A one-off pain at the back of your heel at your Achilles tendon that starts but then shortly subsides for good is one thing. Ongoing Achilles pains and problems that keep reappearing – or even worse, never truly go away – takes the problem to a whole new level of discomfort, frustration and pain.
Ongoing Achilles pain can leave you unable to participate in sports, move efficiently at work, and even take your dog to the park. As Achilles pain is a common problem here in New Zealand, and ACC research shows that tendon injuries are on the rise, we’re filling you in on what’s going on when you have ongoing Achilles pain at the back of the heel, what’s causing it, and what you can do to prevent it from continuing to give you grief for years to come.
Why do I have Achilles pain at the back of my heel?
Your Achilles tendon is the largest and strongest cord-like tendon in your body. It connects the muscles at the back of your leg, your calves, to the back of the heel bone. More than that, it helps you to efficiently take each step, point your toes to the ground and push off as you run.
Problems with the Achilles tendon falls under multiple names which describe different features of the injury process:
- Tendinitis – this refers to the inflammation of a tendon, usually in the initial stages of overuse or injury
- Tendinosis – this refers to a non-inflammatory degeneration of a tendon, usually after the initial inflammation has settled and the damaged tissue remains
- Tendinopathy – this refers to the disease process of the tendon, and in the case of the Achilles tendon, typically describes chronic degeneration of the tendon
When you have ongoing Achilles problems that have lasted 3+ months, you’ll most likely have Achilles tendinopathy.
What causes Achilles pain and injuries?
Achilles pain most often starts when the tendon is overloaded and stressed or strained past the point that it can safely handle. This results in micro-tears and damage in the tendon. In severe cases, partial tears may develop in the tendon, which may then progress to a rupture.
Common causes of overloading include:
- Excessive running and jumping
- Increasing training intensity and duration without adequate warm-up and preparation
- Tight calf muscles
- Abnormal foot biomechanics and poor foot posture that exacerbates the pull on the calves and Achilles tendon
- Inadequate warm-ups and recovery techniques
Why won’t my Achilles injury get better?
If your Achilles pain won’t go away or stay gone, it’s a big sign to us that one or more of the causes of the overuse and stress are still present. You may try resting more and taking it easy on your feet, but if every time you walk your tight calf muscles and poor foot posture are straining the tendon, it will continue to incur damage and never truly get better.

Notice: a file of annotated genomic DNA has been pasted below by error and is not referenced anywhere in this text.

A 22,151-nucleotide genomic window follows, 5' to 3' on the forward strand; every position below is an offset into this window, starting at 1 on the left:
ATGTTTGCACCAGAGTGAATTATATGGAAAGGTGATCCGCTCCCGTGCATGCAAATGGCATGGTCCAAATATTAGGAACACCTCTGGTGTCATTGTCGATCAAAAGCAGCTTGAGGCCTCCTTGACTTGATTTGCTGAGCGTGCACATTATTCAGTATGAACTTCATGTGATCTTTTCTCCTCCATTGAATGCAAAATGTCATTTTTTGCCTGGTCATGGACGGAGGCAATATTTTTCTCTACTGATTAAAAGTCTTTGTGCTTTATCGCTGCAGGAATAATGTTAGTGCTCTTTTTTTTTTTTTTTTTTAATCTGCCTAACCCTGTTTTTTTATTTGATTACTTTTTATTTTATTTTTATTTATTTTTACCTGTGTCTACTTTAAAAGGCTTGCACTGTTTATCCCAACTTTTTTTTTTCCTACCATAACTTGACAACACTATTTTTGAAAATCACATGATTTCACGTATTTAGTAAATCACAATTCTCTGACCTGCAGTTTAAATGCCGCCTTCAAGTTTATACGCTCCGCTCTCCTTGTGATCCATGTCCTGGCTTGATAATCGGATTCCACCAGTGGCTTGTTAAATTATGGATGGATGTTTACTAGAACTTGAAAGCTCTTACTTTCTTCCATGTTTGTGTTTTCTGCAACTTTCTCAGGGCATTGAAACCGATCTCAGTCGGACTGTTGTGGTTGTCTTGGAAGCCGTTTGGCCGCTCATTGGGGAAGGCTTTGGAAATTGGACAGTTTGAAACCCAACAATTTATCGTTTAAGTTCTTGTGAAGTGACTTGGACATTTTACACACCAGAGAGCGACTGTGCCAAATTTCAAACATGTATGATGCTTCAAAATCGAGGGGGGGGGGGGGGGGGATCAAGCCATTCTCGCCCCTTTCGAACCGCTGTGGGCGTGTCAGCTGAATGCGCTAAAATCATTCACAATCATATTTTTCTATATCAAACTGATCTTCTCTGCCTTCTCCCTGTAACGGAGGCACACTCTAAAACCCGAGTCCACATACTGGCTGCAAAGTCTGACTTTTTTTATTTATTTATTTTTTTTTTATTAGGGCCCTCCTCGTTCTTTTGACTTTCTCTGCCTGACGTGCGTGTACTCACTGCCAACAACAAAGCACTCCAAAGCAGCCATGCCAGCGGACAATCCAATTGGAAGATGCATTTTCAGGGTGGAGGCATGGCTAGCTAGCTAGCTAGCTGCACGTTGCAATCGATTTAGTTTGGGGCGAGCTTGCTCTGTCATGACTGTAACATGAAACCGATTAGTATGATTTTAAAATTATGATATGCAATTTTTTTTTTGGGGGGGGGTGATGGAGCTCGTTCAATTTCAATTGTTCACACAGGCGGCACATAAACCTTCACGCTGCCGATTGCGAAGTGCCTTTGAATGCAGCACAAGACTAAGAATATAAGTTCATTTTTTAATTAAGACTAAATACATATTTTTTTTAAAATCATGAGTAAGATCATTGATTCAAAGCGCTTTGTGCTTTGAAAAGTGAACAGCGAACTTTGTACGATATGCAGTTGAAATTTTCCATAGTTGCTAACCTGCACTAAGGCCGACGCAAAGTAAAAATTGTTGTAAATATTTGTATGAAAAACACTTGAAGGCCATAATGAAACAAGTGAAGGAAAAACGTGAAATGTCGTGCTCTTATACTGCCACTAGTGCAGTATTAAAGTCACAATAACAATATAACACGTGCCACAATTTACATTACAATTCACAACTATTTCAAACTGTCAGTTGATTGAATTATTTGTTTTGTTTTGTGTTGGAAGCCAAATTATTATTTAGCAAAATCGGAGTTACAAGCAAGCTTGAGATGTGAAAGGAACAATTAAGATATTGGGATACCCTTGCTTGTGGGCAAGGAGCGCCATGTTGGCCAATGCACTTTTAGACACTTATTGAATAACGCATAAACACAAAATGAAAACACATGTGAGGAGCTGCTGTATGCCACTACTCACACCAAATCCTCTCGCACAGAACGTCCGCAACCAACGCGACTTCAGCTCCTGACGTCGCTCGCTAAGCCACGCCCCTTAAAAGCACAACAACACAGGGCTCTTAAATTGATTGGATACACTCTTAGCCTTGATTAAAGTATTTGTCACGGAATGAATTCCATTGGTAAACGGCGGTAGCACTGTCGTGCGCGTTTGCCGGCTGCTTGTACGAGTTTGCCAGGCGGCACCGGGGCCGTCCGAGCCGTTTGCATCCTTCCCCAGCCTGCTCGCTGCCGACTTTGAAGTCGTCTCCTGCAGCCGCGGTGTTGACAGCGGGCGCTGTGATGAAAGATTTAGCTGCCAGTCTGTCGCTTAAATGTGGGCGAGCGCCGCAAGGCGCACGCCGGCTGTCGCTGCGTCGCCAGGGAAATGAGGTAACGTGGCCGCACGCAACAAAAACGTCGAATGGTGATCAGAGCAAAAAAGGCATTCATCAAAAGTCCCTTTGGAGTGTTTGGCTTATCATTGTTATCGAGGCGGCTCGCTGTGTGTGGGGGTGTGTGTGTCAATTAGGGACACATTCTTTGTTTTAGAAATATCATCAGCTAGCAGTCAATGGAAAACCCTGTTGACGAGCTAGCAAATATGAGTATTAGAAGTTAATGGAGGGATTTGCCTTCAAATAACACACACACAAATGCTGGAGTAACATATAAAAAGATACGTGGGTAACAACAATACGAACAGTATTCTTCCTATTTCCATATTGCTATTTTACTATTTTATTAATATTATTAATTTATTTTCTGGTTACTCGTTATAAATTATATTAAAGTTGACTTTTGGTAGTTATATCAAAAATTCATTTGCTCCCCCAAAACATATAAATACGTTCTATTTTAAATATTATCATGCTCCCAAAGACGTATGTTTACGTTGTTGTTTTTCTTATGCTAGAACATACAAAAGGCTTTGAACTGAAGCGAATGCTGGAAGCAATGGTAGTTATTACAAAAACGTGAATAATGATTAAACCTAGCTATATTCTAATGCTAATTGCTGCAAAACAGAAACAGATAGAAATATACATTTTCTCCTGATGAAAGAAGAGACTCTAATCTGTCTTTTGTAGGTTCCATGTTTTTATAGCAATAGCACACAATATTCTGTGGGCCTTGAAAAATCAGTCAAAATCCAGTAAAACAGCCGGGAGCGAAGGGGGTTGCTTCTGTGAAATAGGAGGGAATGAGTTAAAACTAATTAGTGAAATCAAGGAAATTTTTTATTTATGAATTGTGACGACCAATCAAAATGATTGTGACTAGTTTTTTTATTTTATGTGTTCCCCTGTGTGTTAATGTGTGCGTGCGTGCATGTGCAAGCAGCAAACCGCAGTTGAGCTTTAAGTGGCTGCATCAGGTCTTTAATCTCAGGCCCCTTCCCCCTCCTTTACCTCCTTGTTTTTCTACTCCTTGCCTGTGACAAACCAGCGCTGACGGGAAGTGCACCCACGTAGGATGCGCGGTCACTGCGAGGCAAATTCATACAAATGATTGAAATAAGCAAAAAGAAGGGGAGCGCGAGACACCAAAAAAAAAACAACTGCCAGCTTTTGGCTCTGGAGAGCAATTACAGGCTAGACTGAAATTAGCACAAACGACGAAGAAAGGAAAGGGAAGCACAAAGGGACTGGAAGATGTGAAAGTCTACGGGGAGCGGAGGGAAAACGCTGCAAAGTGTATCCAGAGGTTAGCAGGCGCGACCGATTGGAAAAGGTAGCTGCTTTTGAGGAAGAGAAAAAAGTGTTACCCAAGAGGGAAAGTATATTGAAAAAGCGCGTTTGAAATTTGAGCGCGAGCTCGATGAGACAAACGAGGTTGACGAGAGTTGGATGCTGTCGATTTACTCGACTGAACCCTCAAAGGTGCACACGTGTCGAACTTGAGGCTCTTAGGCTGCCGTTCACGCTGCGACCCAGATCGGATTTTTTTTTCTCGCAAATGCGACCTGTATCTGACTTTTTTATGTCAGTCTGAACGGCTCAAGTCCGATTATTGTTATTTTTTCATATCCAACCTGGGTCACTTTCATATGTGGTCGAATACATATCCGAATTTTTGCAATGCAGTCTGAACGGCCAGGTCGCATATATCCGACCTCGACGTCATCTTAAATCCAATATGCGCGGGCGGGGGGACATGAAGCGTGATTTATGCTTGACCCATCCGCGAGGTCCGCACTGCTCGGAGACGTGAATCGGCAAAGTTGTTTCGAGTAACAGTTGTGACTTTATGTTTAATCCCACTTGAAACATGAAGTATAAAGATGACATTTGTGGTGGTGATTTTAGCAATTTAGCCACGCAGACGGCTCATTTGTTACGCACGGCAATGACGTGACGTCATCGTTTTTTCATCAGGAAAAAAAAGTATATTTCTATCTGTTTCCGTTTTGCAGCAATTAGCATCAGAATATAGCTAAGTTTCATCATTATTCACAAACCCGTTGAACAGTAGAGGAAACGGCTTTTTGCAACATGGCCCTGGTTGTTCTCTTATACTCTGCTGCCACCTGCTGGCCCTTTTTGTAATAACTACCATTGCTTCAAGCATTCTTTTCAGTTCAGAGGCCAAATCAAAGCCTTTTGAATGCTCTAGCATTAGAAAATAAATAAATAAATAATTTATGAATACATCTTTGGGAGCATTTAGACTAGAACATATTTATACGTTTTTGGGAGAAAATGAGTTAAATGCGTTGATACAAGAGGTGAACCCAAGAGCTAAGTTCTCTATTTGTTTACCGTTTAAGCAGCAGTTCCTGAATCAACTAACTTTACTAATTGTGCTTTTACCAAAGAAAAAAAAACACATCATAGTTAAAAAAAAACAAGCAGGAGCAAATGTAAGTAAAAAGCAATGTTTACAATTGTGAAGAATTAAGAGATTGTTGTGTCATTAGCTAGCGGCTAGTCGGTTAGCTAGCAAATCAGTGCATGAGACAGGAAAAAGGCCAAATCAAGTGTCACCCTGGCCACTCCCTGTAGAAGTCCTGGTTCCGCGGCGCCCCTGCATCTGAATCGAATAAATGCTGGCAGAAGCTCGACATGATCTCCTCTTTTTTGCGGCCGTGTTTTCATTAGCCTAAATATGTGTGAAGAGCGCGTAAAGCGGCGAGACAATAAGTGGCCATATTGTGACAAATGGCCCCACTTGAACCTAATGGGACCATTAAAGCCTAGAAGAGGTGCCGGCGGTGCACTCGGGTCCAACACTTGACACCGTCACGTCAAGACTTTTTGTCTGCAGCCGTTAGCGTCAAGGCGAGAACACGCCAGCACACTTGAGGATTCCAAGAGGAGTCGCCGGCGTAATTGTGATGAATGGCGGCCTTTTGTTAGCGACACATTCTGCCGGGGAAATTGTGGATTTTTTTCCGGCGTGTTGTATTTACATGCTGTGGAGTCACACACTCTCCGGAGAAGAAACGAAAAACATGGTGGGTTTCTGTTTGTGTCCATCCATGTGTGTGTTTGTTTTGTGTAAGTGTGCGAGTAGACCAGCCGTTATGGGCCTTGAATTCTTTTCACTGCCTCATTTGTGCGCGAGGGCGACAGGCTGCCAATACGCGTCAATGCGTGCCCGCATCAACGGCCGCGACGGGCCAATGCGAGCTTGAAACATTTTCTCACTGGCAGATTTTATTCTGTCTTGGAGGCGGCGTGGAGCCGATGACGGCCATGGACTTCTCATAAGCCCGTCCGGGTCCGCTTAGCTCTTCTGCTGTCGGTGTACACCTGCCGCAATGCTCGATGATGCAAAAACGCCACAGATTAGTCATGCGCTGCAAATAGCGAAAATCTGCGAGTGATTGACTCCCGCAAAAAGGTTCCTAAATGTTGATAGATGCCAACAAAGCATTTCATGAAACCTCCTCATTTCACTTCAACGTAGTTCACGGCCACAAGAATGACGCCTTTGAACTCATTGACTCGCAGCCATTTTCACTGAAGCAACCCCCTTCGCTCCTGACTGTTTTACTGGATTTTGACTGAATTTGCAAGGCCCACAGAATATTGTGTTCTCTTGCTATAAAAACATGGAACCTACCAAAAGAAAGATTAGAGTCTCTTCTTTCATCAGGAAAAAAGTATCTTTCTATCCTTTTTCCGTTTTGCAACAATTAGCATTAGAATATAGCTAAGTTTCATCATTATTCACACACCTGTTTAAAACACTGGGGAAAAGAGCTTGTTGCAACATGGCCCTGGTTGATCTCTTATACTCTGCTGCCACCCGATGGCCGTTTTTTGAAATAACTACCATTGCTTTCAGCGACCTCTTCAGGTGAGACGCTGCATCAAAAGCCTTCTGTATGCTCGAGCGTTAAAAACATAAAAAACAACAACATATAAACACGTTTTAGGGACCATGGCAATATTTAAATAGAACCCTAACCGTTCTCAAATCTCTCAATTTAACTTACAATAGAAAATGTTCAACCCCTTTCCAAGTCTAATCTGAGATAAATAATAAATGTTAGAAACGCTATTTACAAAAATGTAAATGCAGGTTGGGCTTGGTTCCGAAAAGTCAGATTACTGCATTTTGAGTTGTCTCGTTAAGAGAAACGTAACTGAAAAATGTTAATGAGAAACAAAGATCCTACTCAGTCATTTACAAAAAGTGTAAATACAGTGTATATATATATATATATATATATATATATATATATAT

The only way to get rid of the pain for good – and keep it gone – is to understand all the factors that are contributing to the pain, and address them accordingly. This is one of our areas of expertise here at Perform Podiatry. We start with a comprehensive biomechanical assessment, and then put the right measures in place so that the tendon can heal appropriately without incurring additional damage.
What can you do at home to help prevent your Achilles pain from coming back?
There are a few things we recommend to reduce your likelihood of injuring your Achilles tendon:
- Have a good warm-up and cool-down routine, focusing on effectively stretching your calves and Achilles
- Retrain your gait if you know you have some biomechanical or alignment issues with your feet or legs. If you’re unsure about the biomechanics of your feet and legs, have it assessed by your podiatrist. If your feet and legs regularly feel sore and achy, it’s a good indication that this will be worthwhile for you
- Don’t jump between low-intensity to high-intensity activity too quickly. If you’re just making the transition from casual to more strenuous exercise, ease into it. If it’s been a year since you were truly physically active, take it slow and don’t rush
- Check your footwear. Our footwear serves an important function to support and stabilise our feet. Having your foot supported and contained inside the shoe, when it’s a good, strong shoe, limits the side-to-side motion of your foot and works to better control the steps taken, easing the strain on muscles and tissues including the Achilles tendon
- Prioritise stretching and strengthening daily. This helps to optimise your lower limb health and thereby reduce future injury. Eccentric loading is a great strategy that strengthens tissues while lengthening them, helping you to absorb shock and better controlling the motion at your heel
- Don’t ignore niggles or minor pain. This is perhaps one of the most important things you can do to prevent major problems developing. Many people will ignore minor niggles and aches in the hope they will resolve on their own. While this may be the case for some, for others, the injury will simply continue to worsen and then tendon will continue to degenerate until you have a much larger problem with a much larger recovery time.
Is pain holding you back?
If pain or injury is preventing you from enjoying your chosen activity, come in and see our podiatry team in Remuera – we’re here to help, and pain management and prevention is one of our specialities.